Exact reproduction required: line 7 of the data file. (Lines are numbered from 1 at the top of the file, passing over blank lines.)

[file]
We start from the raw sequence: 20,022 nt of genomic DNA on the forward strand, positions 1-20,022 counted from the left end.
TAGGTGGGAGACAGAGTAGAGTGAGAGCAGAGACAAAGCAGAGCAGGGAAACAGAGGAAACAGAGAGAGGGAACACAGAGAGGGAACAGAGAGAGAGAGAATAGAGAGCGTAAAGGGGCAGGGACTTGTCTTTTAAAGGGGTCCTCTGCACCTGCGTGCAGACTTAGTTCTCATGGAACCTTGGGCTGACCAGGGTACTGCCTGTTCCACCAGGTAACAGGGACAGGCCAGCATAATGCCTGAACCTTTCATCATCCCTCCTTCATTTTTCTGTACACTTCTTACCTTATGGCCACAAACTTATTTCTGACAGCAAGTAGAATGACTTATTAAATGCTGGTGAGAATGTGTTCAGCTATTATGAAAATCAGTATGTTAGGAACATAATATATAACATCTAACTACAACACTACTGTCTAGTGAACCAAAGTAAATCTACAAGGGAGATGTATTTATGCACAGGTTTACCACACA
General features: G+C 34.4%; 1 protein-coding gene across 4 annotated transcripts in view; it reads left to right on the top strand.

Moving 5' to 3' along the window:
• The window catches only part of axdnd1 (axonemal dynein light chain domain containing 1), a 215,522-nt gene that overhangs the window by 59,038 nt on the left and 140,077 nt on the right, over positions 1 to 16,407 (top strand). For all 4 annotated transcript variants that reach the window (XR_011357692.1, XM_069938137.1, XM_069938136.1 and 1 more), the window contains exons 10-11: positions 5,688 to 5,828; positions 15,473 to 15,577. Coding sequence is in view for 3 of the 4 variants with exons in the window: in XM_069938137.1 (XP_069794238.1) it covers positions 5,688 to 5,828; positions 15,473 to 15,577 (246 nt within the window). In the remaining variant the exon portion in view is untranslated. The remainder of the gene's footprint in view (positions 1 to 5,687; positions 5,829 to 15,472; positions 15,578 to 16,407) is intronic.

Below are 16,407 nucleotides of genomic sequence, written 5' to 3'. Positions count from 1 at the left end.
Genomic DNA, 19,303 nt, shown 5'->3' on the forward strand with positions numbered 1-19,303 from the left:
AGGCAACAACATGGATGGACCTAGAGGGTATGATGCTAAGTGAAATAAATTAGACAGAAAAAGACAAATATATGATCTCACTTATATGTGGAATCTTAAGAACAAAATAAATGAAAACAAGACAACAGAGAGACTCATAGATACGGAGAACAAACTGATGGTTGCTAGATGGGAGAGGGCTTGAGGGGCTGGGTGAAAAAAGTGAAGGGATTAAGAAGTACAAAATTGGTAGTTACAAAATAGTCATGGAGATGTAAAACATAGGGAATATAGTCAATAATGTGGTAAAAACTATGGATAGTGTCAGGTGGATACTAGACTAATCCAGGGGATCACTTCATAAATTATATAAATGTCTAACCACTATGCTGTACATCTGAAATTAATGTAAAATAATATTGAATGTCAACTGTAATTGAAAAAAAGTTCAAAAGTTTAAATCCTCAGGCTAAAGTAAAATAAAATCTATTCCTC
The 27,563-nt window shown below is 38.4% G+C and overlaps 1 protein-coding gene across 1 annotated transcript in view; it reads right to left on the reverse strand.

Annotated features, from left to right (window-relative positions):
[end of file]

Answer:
Genomic DNA, 19,303 nt, shown 5'->3' on the forward strand with positions numbered 1-19,303 from the left: